Another loss for the Edmonton Oilers. Another game where Jesse Puljujarvi was underused and confused.
Finishing the game with only 14 shifts over 9:31 seconds of ice time, Puljujvari was ineffective — as he has been on many nights in an Oilers uniform. But, it’s hard to tell if his lack of success is on him or the organization. Playing under a coach who specifically brought him up from the AHL to guide him as an NHL prospect, Oilers’ bench boss Ken Hitchcock now has Puljujarvi regularly riding his bench or playing on the fourth line. His deployment is not exactly what one would hope from a coach that just ‘had to have this player in Edmonton.’
It Only Gets Worse For Puljujarvi
To make matters worse, Puljujarvi’s agent was in the crowd on Friday checking in on his client and said the following:
“It’s kind of hard for me to think you can hit the reset button… Going to the American League… Jesse was already there. There was a great plan, then things changed… Are we reaching the point that for the team and for the player, it might be actually beneficial for going different paths, different routes?”
That quote comes courtesy of an article from Mark Spector of Sportsnet who quoted a conversation between Puljujravi’s agent Markus Lehto and CEO and vice-chairman of the Oilers Entertainment Group, Bob Nicholson. Lehto made those comments when asked about the prospect of sending his client back down to Bakersfield to get him more playing time and make him part of the winning culture — the Condors have won 13-straight games.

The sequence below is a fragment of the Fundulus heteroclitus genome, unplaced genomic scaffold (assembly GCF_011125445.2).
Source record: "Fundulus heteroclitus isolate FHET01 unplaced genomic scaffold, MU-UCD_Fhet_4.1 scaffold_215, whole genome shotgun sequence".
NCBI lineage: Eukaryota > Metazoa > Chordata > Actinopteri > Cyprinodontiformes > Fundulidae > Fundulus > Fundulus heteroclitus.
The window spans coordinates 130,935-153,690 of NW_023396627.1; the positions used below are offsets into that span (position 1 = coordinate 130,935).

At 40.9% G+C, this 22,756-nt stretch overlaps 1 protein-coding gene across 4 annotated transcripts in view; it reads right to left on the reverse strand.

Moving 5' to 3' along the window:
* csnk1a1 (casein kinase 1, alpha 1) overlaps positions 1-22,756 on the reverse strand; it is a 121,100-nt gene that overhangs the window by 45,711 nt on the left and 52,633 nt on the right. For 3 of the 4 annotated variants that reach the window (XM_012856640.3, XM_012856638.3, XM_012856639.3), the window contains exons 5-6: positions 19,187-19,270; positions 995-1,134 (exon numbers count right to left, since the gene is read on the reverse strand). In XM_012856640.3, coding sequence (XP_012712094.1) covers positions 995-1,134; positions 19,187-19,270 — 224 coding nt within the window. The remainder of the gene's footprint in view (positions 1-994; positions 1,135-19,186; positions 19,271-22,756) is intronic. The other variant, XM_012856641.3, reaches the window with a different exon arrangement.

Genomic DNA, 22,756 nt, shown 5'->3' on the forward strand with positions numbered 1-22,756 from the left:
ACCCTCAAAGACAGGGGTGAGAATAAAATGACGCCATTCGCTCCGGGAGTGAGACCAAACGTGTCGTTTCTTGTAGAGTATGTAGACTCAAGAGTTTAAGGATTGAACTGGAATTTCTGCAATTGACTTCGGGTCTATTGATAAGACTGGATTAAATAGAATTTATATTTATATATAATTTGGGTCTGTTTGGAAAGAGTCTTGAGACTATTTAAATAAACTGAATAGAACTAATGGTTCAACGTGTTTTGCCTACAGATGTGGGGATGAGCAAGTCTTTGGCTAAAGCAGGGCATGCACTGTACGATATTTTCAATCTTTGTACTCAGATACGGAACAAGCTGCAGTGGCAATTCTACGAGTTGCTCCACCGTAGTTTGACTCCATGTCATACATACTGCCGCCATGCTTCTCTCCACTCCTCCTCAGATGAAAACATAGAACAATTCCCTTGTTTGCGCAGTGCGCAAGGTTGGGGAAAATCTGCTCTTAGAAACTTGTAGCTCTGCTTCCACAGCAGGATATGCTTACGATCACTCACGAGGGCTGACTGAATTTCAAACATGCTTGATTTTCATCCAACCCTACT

The Oilers could still do so, but in making that move, if Puljujarvi has no desire to go back to the AHL, Edmonton now has an unhappy player on their hands. And, if you’ve seen Puljujarvi’s demeanor on the bench, in the locker room or around the boys, he’s a player that is rarely unhappy.
Yet, here both the Oilers and Puljujuarvi seem to be.
What’s Next for Jesse?
If this turns into a situation much like what the Oilers went through with Nail Yakupov, that would be a real shame. What Puljujarvi could become as an NHL winger, no one yet knows. He’s got size and skill and shows flashes of being dynamic. He just can’t seem to put it together consistently. With the good comes the bad for a young player but the way NHL players tend to progress suggests it’s far too early to give up on a prospect with as high a ceiling as everyone believed Puljujarvi could have as a fourth-overall drafted player.
But, based on the comments from the agent, if Puljujarvi feels likewise, how does the team and player move forward together without a trade on the horizon?
The Oilers Can’t Trade Him Now
Edmonton just released a general manager who was fired for making terrible trades. If Puljujarvi is moved before the NHL Trade Deadline on Feb. 25, this would be another bad move in a long line of bad moves. It would be a sign that nothing has changed. Already forced to move Cam Talbot on Friday, the Oilers really can’t afford to make any more bad moves.
Puljujarvi is struggling and as a struggling player, you don’t sell low when you know — or at least have a good idea — that at some point, he’ll rebound.
Many will argue Puljujarvi hasn’t been given a chance in Edmonton. Others will ask what more of a chance he needs? Most should agree, (chances or not) he’s far too young and too gifted a prospect to simply throw in the towel already.
And, if his agent is trying to force the hand of the Oilers and is asking for a trade in a roundabout way, the Oilers need to put their foot down quickly and say, ‘Look kid, we’ll see what’s out there but we have high hopes for you and we won’t trade unless someone knocks our socks off.’
Sadly, if it has come to the point where a conversation like that needs to be had, things may be far too gone.